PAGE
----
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DNA as a polyelectrolyte

par douarche - publié le , mis à jour le





If DNA is usually known to be the support of the genetic information. It is also a polymer carrying a series of phosphate groups (red circles on the picture). In contact with water molecules, the phosphate groups usually hydrate and ionise in a such way that the DNA chain may be considered as a long chain of negatively charged monomers (i.e. a polyelectrolyte or a poly-anion).



Because of electro-neutrality condition, the same number of positive charges has to counterbalance the DNA charges. In vivo the positive charges may be simple ions (potassium, sodium, calcium,…) and/or belong to other cell components (proteins,..).
For many years, the team has been interested in DNA as a polyelectrolyte and has been working on model systems. According to the valency of the cations for example, various phenomena can be observed. In the presence of monovalent ions, the interactions between DNA molecules in solution are repulsive. When the valency of the cations is higher or equal to three, or in presence of basic proteins, an attraction between DNA molecules gives rise to a phase separation i.e. to the formation of a phase very concentrated in DNA coexisting with a dilute DNA solution.


  • DNA-polycations interactions

We studied the interaction of DNA with polycations of various valences (monovalent and multivalent). We chose ubiquitous polycations, polyamines (3+ or 4+), present in the cell in millimolar concentrations. These cations are implied in many activities related to cell division and growth. Polyamines can induce the collapse or the aggregation of DNA and the formation of ordered phases, either cholesteric or hexagonal. We worked out the phase diagram, taking account the DNA and ions concentrations and showed the general behaviour of the phenomenon. Using Xray diffraction methods, we followed variations of the distances between helices in these aggregates, at various points of the phase diagram (col. D. Durand). This variation would come from the local concentrations of the different types of ions in the precipitates. In addition, we estimated the energy of cohesion per nucleotide by using the model of Nguyen et al. (2000) based on the ionic correlations. If one expresses cohesive energy according to the distance between helices in the precipitate, all the values are aligned on the same curve, thus hiding the ionic specificities. This graph could be used to estimate the cohesive energy of precipitates induced by ions.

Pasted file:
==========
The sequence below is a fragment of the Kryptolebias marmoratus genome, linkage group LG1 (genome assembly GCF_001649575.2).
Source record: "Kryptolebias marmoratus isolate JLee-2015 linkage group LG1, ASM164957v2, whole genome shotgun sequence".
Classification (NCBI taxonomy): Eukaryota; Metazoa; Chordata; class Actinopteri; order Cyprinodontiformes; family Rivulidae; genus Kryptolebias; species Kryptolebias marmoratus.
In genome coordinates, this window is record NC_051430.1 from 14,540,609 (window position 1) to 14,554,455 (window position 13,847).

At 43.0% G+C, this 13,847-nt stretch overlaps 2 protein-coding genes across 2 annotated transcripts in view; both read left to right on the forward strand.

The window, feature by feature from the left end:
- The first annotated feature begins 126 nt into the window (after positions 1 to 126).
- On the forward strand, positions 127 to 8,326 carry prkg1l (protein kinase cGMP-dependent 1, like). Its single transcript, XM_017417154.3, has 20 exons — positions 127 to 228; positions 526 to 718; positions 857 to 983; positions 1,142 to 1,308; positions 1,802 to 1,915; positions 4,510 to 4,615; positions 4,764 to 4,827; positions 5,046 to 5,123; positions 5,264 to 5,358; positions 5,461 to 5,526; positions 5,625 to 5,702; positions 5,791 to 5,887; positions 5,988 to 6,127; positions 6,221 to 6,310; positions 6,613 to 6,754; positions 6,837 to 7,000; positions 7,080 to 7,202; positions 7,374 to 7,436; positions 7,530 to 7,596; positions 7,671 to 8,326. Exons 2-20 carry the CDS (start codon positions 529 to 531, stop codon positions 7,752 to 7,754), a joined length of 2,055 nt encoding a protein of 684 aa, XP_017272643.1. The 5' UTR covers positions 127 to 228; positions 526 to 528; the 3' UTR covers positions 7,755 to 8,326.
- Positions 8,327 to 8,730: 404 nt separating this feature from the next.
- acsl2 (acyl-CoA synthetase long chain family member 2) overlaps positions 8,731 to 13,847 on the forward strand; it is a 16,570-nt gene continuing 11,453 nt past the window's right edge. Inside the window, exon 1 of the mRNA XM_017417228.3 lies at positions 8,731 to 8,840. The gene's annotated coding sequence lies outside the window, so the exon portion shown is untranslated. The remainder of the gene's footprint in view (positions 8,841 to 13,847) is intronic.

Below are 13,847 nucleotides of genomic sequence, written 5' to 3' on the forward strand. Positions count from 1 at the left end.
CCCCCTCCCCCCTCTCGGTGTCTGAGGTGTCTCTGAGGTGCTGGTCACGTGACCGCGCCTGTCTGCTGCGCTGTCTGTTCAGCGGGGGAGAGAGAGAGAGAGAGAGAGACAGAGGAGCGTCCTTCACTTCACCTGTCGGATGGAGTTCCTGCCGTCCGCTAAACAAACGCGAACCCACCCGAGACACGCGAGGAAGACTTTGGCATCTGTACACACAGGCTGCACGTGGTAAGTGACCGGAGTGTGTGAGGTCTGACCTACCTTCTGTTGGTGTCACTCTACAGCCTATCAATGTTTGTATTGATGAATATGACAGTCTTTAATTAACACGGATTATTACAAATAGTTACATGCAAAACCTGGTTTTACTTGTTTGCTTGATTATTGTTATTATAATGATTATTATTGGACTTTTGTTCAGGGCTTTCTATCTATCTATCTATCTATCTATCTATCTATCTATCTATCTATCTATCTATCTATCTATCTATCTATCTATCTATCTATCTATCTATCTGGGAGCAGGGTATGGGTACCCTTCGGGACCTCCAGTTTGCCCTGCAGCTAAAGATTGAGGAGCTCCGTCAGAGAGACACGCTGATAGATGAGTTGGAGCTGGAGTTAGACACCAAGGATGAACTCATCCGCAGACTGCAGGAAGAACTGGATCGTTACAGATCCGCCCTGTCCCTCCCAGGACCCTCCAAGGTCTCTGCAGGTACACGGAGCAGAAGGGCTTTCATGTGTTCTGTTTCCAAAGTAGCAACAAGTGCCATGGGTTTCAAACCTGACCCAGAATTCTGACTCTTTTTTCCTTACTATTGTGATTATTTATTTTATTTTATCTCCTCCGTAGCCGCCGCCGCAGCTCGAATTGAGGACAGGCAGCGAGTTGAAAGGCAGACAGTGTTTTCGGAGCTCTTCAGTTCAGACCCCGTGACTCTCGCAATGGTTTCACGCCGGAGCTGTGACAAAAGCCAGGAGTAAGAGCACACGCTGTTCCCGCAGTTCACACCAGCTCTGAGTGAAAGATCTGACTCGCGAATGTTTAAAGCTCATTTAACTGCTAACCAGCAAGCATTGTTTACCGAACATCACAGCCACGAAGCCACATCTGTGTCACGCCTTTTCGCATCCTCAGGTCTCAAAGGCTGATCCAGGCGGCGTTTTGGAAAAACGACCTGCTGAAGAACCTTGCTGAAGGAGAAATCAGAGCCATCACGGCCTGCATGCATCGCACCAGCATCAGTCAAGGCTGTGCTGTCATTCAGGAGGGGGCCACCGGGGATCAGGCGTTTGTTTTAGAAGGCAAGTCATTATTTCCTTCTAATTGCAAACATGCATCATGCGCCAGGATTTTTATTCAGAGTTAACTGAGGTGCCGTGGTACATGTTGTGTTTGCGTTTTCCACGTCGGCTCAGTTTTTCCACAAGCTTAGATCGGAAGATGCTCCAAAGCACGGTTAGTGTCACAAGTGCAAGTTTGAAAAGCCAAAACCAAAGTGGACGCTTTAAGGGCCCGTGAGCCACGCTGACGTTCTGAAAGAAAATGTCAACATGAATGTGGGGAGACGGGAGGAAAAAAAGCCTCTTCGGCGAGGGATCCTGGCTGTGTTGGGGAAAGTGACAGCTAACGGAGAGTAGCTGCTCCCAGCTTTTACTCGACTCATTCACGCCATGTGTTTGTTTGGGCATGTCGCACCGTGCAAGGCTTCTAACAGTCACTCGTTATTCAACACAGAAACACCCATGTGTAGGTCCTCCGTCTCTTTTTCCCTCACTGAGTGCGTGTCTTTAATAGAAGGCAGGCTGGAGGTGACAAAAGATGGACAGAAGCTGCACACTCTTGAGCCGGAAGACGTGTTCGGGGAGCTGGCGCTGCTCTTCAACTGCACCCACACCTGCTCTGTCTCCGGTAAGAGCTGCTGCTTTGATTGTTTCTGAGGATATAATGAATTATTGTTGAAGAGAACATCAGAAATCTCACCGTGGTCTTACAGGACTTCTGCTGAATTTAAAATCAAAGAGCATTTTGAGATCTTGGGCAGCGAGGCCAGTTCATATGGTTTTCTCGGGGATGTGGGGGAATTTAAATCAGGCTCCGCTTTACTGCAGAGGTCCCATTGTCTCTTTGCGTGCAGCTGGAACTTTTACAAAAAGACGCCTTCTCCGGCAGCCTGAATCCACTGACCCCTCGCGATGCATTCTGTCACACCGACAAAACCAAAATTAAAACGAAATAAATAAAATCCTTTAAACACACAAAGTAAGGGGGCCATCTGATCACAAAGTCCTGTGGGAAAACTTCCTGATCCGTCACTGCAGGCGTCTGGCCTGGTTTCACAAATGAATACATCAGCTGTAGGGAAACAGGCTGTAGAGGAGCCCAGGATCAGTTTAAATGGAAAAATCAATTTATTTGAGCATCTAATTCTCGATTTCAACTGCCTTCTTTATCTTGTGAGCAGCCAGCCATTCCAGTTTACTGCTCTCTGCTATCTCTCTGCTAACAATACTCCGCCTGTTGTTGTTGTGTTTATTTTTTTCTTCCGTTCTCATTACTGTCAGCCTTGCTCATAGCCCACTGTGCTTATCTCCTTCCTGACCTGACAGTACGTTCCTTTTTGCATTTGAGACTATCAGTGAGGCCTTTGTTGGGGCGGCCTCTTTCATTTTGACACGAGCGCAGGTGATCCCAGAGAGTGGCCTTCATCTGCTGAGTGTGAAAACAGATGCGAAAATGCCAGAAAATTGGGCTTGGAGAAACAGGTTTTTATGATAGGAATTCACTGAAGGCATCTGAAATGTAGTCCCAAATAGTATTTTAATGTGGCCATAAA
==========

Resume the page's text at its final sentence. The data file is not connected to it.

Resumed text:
• DNA-protamine interactions

Protamines are oligo peptides with high charge density, responsible for sperm chromatin condensation. Soluble DNA-protamine complexes are formed at low DNA and salt concentration and remain stable for months. We explored the mechanisms involved in their formation and their stability by using a combination of multiple experimental and simulation approaches. We suggest that inhomogeneous mixing conditions are required to form and stabilize charged selfassembled nano-aggregates in large excess of DNA. More generally, these results should help re-interpreting puzzling behaviors reported for a large class of strongly charged polyelectrolyte systems.

(A) Simulated bundle structure. Snapshots showing the longitudinal and the lateral fluctuations (second peripheral DNA “layer” colored in green and core in blue) (B) DNA-protamines complexes observed by cryoTEM. Bundles are seen in side view (white arrows), or in top view (insert 1 for example) or in slightly oblique view (insert 2) and coexist with larger aggregates (*).


LANSAC Y, DEGROUARD J, RENOUARD M, TOMA AC, LIVOLANT F, RASPAUD E. (2016) A route to self assemble suspended DNA nano-complexes. Sci Rep. 6, 21995.

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TOMA AC, de FRUTOS M, LIVOLANT F, RASPAUD E. (2009) DNA condensed by protamine : a "short" or "long" polycation behavior. Biomacromolecules. 10(8), 2129-34.

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RASPAUD E., CHAPERON I., LEFORESTIER A., LIVOLANT F. (1999) General rules and specific effects in spermine induced precipitation of DNA, nucleosome core particles and chromatin. Biophys. J. 77, 1547-1555.

RASPAUD E., OLVERA DE LA CRUZ M., SIKORAV J.-L., LIVOLANT F. (1998) Precipitation of DNA by polyamines : a polyelectrolyte behavior. Biophys. J. 74, 381-393.